- Municipal Excellence Awards
- 2020 Texas Municipal Excellence Award Winners
2020 Texas Municipal Excellence Award Winners
The Marshall City Hall was an architectural wonder until it was destroyed by a fire in 1923. After being restored, the building was christened “Memorial City Hall” to honor those who served in World War I and later World War II. For decades, the building served as a cornerstone for the City, providing work space for city departments and the municipal auditorium, but it fell into disrepair when the offices moved. In 2016, the City embarked on a 4.5 million dollar restoration plan that utilized hotel occupancy tax funds and community donations. The project was finalized in 2019 - complete with a state-of-the-art auditorium and meeting space that will serve the community and visitors for years to come.
The City of Buda created the video series “Paying It Forward Is A Budaful Thing” that highlights the people and organizations making positive impacts in the community. As part of the City’s strategic communication plan, these videos provide a creative way to increase citizen engagement and community trust through authentic and encouraging dialogue. The videos are shared on Buda’s social media accounts, YouTube channel, Facebook page, and website, and have earned over 40,000 combined views. Sharing these stories has given the Buda community a sense of pride, while raising awareness for organizations that otherwise may have gone unnoticed.
To address an increase in workers’ compensation claims and worker-related injuries, the City of Live Oak’s Safety Committee created the Safety Spot program. This problem-solving initiative provides that any time three or more employees meet, one of the employees will volunteer a safety tip to help prevent work-related accidents. Topics have included how to lift heavy objects, back city vehicles, and prevent storage and tripping hazards. Live Oak has experienced a 33.7 percent reduction in work-related incidents since the program’s inception. Safety Spot costs the City nothing and is now implemented at every meeting.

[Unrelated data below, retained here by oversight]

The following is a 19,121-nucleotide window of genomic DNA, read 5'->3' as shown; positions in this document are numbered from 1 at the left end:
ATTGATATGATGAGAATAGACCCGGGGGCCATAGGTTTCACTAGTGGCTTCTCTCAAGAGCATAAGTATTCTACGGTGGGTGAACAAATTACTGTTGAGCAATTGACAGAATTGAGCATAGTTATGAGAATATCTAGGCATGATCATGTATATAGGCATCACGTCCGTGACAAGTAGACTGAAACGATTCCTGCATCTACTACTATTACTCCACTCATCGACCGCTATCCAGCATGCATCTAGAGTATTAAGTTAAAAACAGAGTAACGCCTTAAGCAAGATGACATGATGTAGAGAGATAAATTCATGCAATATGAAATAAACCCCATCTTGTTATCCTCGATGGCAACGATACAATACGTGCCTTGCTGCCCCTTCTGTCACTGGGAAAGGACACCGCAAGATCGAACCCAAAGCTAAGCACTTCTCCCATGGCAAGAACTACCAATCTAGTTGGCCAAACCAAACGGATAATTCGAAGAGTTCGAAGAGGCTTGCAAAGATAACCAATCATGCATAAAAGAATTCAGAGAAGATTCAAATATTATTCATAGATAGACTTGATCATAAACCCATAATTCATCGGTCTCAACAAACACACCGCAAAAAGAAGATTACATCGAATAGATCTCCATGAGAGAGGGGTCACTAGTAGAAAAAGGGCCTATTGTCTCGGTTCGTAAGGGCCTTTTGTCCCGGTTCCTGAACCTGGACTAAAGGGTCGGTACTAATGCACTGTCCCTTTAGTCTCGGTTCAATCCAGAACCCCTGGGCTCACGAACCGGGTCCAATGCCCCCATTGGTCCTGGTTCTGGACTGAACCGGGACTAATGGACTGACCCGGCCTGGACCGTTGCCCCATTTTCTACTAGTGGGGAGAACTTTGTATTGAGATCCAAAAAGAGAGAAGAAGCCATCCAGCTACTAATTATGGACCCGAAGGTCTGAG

The City of Lavon’s Camp 911 was developed to help young residents ages 9 through 11 in emergency situations. The Lavon Police, Fire, and Public Works Departments partner with other agencies to provide interactive training that allows campers to become familiar with equipment used in emergencies. Campers also participate in plausible emergency scenarios to learn how to appropriately respond. Attendance is limited to 30 campers to provide maximum interaction time. This outreach program is free to residents and has helped foster positive relationships among community members and first responders.
The City of Santa Fe and Keep Santa Fe Beautiful collaborated to transform the underutilized Mae S. Bruce Park into a therapeutic garden, designed to embrace individuals coping with symptoms of post-traumatic stress and other mental health and emotional issues. Located in the heart of Main Street, the one-and-a-half acre park boasts a sensory garden, water feature, walking trails, meditation areas, artful mosaics, and seating areas. Thanks to the combined efforts of public, private, and organizational sources along with many volunteers, this healing space was made a reality for a small community and will be enjoyed for years to come.
OVER 25,000 POPULATION CATEGORIES